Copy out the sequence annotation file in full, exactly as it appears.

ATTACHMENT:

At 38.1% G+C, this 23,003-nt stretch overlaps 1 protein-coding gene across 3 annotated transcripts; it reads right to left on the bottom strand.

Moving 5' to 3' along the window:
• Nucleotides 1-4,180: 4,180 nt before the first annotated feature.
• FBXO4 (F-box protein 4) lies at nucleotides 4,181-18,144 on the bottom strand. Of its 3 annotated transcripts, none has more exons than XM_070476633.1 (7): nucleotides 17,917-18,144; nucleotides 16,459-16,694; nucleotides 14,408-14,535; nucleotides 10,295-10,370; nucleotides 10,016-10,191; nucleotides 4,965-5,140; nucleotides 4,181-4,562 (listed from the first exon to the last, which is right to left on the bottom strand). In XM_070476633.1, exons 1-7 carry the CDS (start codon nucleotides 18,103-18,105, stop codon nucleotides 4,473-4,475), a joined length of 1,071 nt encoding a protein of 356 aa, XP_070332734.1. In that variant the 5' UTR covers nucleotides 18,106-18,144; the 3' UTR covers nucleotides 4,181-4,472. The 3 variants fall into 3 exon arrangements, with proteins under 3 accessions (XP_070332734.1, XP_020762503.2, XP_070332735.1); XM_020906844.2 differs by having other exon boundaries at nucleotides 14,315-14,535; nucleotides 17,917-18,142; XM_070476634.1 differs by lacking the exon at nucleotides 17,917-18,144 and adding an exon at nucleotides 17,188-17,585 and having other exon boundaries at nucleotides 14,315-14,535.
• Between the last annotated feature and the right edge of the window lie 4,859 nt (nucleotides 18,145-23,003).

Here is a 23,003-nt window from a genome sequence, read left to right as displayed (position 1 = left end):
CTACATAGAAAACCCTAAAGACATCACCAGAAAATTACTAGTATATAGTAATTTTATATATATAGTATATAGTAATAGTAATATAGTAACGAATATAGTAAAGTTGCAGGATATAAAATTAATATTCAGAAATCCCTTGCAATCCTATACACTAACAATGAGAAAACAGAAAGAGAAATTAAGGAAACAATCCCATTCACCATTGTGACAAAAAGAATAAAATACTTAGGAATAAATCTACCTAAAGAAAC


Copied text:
At 38.1% G+C, this 23,003-nt stretch overlaps 1 protein-coding gene across 3 annotated transcripts; it reads right to left on the bottom strand.

Moving 5' to 3' along the window:
• Nucleotides 1-4,180: 4,180 nt before the first annotated feature.
• FBXO4 (F-box protein 4) lies at nucleotides 4,181-18,144 on the bottom strand. Of its 3 annotated transcripts, none has more exons than XM_070476633.1 (7): nucleotides 17,917-18,144; nucleotides 16,459-16,694; nucleotides 14,408-14,535; nucleotides 10,295-10,370; nucleotides 10,016-10,191; nucleotides 4,965-5,140; nucleotides 4,181-4,562 (listed from the first exon to the last, which is right to left on the bottom strand). In XM_070476633.1, exons 1-7 carry the CDS (start codon nucleotides 18,103-18,105, stop codon nucleotides 4,473-4,475), a joined length of 1,071 nt encoding a protein of 356 aa, XP_070332734.1. In that variant the 5' UTR covers nucleotides 18,106-18,144; the 3' UTR covers nucleotides 4,181-4,472. The 3 variants fall into 3 exon arrangements, with proteins under 3 accessions (XP_070332734.1, XP_020762503.2, XP_070332735.1); XM_020906844.2 differs by having other exon boundaries at nucleotides 14,315-14,535; nucleotides 17,917-18,142; XM_070476634.1 differs by lacking the exon at nucleotides 17,917-18,144 and adding an exon at nucleotides 17,188-17,585 and having other exon boundaries at nucleotides 14,315-14,535.
• Between the last annotated feature and the right edge of the window lie 4,859 nt (nucleotides 18,145-23,003).

Here is a 23,003-nt window from a genome sequence, read left to right as displayed (position 1 = left end):
CTACATAGAAAACCCTAAAGACATCACCAGAAAATTACTAGTATATAGTAATTTTATATATATAGTATATAGTAATAGTAATATAGTAACGAATATAGTAAAGTTGCAGGATATAAAATTAATATTCAGAAATCCCTTGCAATCCTATACACTAACAATGAGAAAACAGAAAGAGAAATTAAGGAAACAATCCCATTCACCATTGTGACAAAAAGAATAAAATACTTAGGAATAAATCTACCTAAAGAAAC